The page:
Online Math Games to Engage Students At Home

21 October, 2016

Are you a parent looking for resources to support your child’s learning of math at home? There are a wide variety of free online math gaming sites that should bring math out of the abstract and into real world context. Research shows that gamification can help students stay engaged and learn concepts that otherwise may be too difficult to process. Gaming helps meet the needs of all types of learners. Scores, points, and rewards for progress all help provide incentives for learning. Here are some of our favorites!

 

Hoodamath games provide a gallery of highly visual games that are searchable by grade level and math topic. Games in Algebra and Geometry are also available in addition to those for elementary and middle grades.

Math Play allows you to search by grade level and category to find elementary and middle school games. There are even games related to holidays as well as printables.

FunBrain Math Arcade provides an arcade experience with math games as early as preschool and through middle school. There are many sports related games as well as games with cross-curricular connections.

SumDog has over two dozen interactive math games that cover interests including football and clothing. Parents can get a free membership for their child or pay for a family membership that includes multiplayer games, reports, and progress charts.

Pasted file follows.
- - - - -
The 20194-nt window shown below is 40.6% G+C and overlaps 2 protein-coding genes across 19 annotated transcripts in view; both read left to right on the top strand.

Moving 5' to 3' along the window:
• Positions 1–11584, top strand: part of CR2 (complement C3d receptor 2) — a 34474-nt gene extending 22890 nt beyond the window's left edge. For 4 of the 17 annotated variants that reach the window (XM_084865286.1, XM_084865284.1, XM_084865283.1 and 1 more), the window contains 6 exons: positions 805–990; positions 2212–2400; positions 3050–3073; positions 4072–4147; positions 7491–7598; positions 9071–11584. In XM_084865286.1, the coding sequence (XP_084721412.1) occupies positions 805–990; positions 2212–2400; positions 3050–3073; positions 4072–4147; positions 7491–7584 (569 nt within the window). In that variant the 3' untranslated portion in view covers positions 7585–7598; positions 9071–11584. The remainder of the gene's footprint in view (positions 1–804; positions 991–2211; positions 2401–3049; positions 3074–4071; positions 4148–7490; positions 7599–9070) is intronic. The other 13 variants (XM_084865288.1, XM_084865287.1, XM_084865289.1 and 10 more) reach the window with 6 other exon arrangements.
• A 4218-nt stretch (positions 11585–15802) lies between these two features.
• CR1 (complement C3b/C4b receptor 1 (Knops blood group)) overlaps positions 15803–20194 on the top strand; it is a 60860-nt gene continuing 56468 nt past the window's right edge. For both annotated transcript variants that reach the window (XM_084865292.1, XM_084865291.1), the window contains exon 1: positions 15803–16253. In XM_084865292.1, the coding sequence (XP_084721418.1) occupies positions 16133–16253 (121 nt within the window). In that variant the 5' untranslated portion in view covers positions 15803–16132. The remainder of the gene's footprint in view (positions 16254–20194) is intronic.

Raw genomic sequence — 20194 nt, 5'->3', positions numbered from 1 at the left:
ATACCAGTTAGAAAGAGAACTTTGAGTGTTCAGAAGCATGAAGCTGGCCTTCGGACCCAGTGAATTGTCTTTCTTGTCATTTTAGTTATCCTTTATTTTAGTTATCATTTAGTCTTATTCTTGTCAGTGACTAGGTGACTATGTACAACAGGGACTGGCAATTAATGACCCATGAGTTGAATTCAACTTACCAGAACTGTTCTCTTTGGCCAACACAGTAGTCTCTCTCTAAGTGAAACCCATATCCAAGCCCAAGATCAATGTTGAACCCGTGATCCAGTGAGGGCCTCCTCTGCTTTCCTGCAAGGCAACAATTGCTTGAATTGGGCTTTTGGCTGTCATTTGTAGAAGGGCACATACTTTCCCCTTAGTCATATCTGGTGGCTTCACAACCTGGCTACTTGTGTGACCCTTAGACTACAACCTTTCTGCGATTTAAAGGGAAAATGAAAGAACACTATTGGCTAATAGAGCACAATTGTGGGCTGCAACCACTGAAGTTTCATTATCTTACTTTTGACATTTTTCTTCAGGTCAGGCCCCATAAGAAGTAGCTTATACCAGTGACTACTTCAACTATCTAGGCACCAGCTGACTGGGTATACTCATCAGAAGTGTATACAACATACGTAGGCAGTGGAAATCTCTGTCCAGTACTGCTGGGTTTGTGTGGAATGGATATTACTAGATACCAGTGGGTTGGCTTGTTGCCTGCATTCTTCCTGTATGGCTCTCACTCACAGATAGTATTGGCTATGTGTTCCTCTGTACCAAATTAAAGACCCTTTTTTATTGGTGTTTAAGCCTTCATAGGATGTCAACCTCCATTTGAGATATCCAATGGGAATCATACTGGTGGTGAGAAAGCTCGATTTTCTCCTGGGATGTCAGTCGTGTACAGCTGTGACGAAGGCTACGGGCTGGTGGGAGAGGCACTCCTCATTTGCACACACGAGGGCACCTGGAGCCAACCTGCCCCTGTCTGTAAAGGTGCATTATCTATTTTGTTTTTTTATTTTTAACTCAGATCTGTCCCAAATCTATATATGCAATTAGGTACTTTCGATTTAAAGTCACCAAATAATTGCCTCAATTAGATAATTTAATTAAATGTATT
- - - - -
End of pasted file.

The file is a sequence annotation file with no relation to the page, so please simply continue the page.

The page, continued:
MathBreakers is perfect for students interested in interactive math and a more complex challenge. MathBreakers is a Common Core aligned role playing. Students will investigate math concepts through a 3D virtual world.

Scratch from the Massachusetts Institute of Technology, is a free online platform where students can apply coding to create interactive games. They will learn about algorithms and can share their produced games with others.

Our suggestion to implement with your child is to make it a fun experience! Put links for these sites on the home computer and their mobile devices. Provide it as an alternative to non-learning activities. You can even offer it as a brain break while students are completing their homework. Make it a positive experience and not a punishment.

 

Do you have any favorite online math games? How do you use them with your child?

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